Shares of Fastly (NYSE:FSLY) fell by as much as 5% on Thursday before recovering to close 1.4% lower. This wasn't, thankfully, due to any operational issue like the global outage of its services that rocked many websites Tuesday morning.
Rather, Fastly's decline seemed linked to an analyst downgrade. Oppenheimer prognosticator Timothy Horan cut his recommendation on the content delivery network (CDN) to perform (neutral), from the previous outperform (buy). Horan also withdrew his $85 per share target price on the tech stock.
He wrote in a research note that, "Outages happen to all cloud companies, and FSLY responded rapidly and with candor, but switching costs for CDNs are relatively low, and customers could look for second-source providers." He cited Akamai Technologies and Cloudflare as two ready examples. In contrast to Fastly, both stocks rose on Thursday.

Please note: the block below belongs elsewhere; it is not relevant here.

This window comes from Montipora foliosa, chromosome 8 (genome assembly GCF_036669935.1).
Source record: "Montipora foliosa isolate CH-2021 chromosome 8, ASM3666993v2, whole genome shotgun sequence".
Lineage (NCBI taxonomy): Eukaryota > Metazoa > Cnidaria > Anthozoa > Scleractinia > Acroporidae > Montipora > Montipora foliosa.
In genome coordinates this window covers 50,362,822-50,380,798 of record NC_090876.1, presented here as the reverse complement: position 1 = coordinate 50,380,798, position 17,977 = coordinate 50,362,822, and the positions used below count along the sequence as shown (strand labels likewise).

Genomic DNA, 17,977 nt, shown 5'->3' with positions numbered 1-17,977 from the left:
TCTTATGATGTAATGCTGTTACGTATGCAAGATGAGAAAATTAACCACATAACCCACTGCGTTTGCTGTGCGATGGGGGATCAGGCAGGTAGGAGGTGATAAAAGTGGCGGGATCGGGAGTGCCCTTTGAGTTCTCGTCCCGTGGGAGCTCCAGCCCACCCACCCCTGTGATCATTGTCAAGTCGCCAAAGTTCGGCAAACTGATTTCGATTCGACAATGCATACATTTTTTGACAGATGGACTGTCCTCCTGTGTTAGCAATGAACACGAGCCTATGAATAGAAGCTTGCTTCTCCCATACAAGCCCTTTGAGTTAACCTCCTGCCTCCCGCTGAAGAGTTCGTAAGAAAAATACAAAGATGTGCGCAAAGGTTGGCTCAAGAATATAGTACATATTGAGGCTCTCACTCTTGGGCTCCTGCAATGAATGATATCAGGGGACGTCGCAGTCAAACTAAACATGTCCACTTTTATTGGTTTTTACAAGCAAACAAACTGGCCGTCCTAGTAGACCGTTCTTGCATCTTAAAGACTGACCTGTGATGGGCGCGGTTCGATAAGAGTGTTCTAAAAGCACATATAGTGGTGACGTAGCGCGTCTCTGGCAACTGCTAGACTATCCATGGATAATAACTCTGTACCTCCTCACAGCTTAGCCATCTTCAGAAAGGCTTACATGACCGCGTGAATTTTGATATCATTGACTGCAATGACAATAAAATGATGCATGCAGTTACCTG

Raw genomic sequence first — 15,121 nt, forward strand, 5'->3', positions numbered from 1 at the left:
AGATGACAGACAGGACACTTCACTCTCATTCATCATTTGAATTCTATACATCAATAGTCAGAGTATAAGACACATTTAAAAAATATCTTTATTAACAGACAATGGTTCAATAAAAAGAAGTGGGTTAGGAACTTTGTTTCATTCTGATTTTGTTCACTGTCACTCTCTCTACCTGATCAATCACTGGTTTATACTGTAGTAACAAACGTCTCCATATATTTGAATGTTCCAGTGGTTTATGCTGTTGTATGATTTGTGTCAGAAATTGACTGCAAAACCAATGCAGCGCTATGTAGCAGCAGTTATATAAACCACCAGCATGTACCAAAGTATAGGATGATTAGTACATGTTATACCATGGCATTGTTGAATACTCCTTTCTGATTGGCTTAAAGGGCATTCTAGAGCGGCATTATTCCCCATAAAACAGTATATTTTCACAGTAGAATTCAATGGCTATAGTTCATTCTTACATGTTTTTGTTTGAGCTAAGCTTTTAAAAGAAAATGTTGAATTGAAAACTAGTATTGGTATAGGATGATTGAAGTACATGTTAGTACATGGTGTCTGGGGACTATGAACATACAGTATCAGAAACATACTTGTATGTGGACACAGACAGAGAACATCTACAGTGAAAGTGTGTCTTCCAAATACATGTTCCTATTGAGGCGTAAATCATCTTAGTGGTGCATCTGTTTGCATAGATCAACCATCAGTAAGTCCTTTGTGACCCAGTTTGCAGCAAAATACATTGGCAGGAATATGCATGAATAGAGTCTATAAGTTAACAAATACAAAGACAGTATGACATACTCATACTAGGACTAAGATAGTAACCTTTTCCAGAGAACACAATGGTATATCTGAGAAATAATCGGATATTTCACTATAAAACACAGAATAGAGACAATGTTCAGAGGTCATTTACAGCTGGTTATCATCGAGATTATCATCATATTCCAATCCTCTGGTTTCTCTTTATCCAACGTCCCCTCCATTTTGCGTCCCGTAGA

Horan also said the outage, which affected numerous high-profile websites, might have a negative impact on new sales.
And he noted that the company is facing difficult comparisons on both revenue and margins in the second quarter of 2021, and "guidance was heavily back-end-loaded, with uncertainty compounded by CFO and [investor relations] turnover."
Horan certainly makes valid points, particularly about the presence of competitors that would be eager to poach Fastly clients. I think this concern is a bit overblown, though, as Fastly proved to be adept at fixing the outage -- a reaction that certainly scored points even with clients that were affected by the incident.